Former names: Nur
Elevation: 490 m
Popular languages Uzbek, Tajik
Time zone: UTC+5
Nationals: Karakalpak, Uzbek, Russian, Tatar
Phone code: +998 79
Zip code: 2107XX
Automobile codes: 85
Nurata is a small town located in the central part of Uzbekistan, about 50 km north of the city of Navoi. Nurata is situated on the southeastern border of the Kyzylkum desert and is a stop along the road from Samarkand and Bukhara towards Lake Aidarkul and the Nuratau Mountains (named after the town).
Nurata translates from Uzbek as "Father's light," with "nur" meaning light or beam, and "ata" meaning father. In the distant past, the town was referred to as "Nur," a name derived from a legend that a meteorite fell here, illuminating the surrounding area with bright light.
The exact date of the city's foundation is unknown, but some researchers link it to the establishment of the Nur fortress in the 4th century BC, which was supposedly founded by Alexander the Great. However, it is possible that a settlement existed here before, as ancient petroglyphs were discovered nearby, and the Sarmyshsay Gorge, located 30 km south of the city, is home to thousands of petroglyphs.
There are very few historical landmarks in Nurata, and they are all concentrated in one place. On the southwestern outskirts of the city, the ruins of the Nur fortress rise on a hill, while at the foot of the hill, there are the Juma and Panchvakta mosques, built in the 16th century. Both mosques are part of the Chashma complex, where there is also a sacred spring: in the purest spring water, small minnows swim, which are also considered sacred. This complex is often visited by pilgrims from all over Uzbekistan.
The Nuratau Mountains
The Nuratau Mountains (or Nurata Range) are located east of the city of Nurata and stretch for 170 km in an easterly direction, almost to the city of Jizzakh. The highest point of the ridge is Mount Hayatbashi (2196 m). These low ancient mountains are composed of volcanic rocks, limestone, and sandstone. The northern slopes are steeper and more rocky, while the southern slopes are gentle and transition into valleys.
To preserve the unique flora and fauna of these mountains, the Nuratau Nature Reserve was established in 1975. Many of the reserve's animals are listed in the Red Book of Uzbekistan, including the Severtsov's argali (Kyzylkum argali), golden eagle, bearded vulture, and black vulture, among others. There are 805 species of plants recorded here, with 41 species of flora in the reserve area listed in the Red Book of Uzbekistan, and 32 species of plants that are endemic to the area, meaning they are not found anywhere else except in the Nuratau Mountains (such as mixed onion, Suvorov's onion, Korolkov's tulip, Turkmen tulip, Nuratau eremurus, and others).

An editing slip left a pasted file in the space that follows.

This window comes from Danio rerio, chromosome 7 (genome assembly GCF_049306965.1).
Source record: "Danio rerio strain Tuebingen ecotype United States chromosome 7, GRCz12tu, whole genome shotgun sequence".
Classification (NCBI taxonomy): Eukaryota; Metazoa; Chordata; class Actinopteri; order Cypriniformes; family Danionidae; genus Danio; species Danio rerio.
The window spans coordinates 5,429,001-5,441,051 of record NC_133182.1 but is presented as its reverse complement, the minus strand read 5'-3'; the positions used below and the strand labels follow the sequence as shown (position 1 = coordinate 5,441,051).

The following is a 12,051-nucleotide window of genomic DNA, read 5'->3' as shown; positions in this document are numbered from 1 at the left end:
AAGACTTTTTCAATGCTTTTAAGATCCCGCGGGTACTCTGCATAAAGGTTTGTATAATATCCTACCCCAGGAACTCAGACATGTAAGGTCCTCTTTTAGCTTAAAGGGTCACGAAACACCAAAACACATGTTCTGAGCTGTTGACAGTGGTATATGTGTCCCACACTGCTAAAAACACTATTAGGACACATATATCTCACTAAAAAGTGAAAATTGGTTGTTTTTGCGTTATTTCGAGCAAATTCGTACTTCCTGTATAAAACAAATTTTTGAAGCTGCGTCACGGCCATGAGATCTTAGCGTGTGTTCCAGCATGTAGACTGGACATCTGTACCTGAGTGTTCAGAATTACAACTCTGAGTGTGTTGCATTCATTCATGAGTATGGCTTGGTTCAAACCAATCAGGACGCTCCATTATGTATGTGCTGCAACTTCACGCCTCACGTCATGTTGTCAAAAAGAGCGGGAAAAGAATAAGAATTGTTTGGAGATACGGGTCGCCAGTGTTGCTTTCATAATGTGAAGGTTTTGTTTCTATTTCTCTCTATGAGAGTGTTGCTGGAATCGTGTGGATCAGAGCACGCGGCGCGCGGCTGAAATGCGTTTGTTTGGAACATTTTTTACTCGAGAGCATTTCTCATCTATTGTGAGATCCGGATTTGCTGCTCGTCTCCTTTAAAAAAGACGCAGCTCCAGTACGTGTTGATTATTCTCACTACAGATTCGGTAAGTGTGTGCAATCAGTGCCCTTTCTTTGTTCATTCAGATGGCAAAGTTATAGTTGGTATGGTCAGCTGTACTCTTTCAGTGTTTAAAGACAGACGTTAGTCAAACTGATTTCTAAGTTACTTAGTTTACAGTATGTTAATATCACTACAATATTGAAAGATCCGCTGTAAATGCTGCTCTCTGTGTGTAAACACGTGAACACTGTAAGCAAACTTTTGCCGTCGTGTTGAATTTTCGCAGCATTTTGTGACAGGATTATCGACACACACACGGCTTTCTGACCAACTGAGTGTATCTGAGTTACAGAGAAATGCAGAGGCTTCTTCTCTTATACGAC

The Nuratau Mountains have a favorable geographical location for tourism development. They are approximately 3-4 hours by car from major cities such as Samarkand, Bukhara, and Tashkent. Also, popular tourist "yurt camps" along Lake Aidarkul are located about an hour's drive from Nurata.
The Nuratau Mountains are ideal for contrasting tourism programs that include visits to popular tours in Bukhara and Samarkand, as well as experiencing rural life in mountain villages with mainly Tajik population. The Nuratau Mountains can also be considered as a destination for weekend trips from nearby cities. The Tajik rural community, living in traditional clay houses in the valleys of the Nuratau Mountains, offers good conditions for active recreation: guest houses can be found in the villages of Sentyab, Forish, Yangi Hayot, and others.
All tourists who have visited guest houses have good impressions of their time spent there. The unique way of life of the local population offers a unique opportunity to get acquainted with ancient crafts, simple everyday life and to feel like a part of the daily life of Tajik mountain people. In the guest houses of the Nuratau Mountains, tourists will have the opportunity not only to observe, but also to participate directly in spinning, weaving or producing colorful felt carpets. In spring and autumn, holidays become an integral part of rural life. Held for special occasions such as weddings or Navruz, they include many events, and the highlight of the program is the mesmerizing game of horsemen "kupkari" – the tournament attracts not only tourists, but also gathers spectators from all the surrounding areas.
However, the Nuratau Mountains are not just about ethnotourism, but also about active leisure. Thanks to their low altitude and relatively gentle slopes, the Nuratau Mountains offer a rich variety of hiking, horseback riding, and even donkey trekking routes. Various natural and cultural landmarks (ancient petroglyphs, ruins of fortresses, settlements, mosques, etc.), accompanied by stories about the historical significance of Nuratau, will not leave anyone indifferent.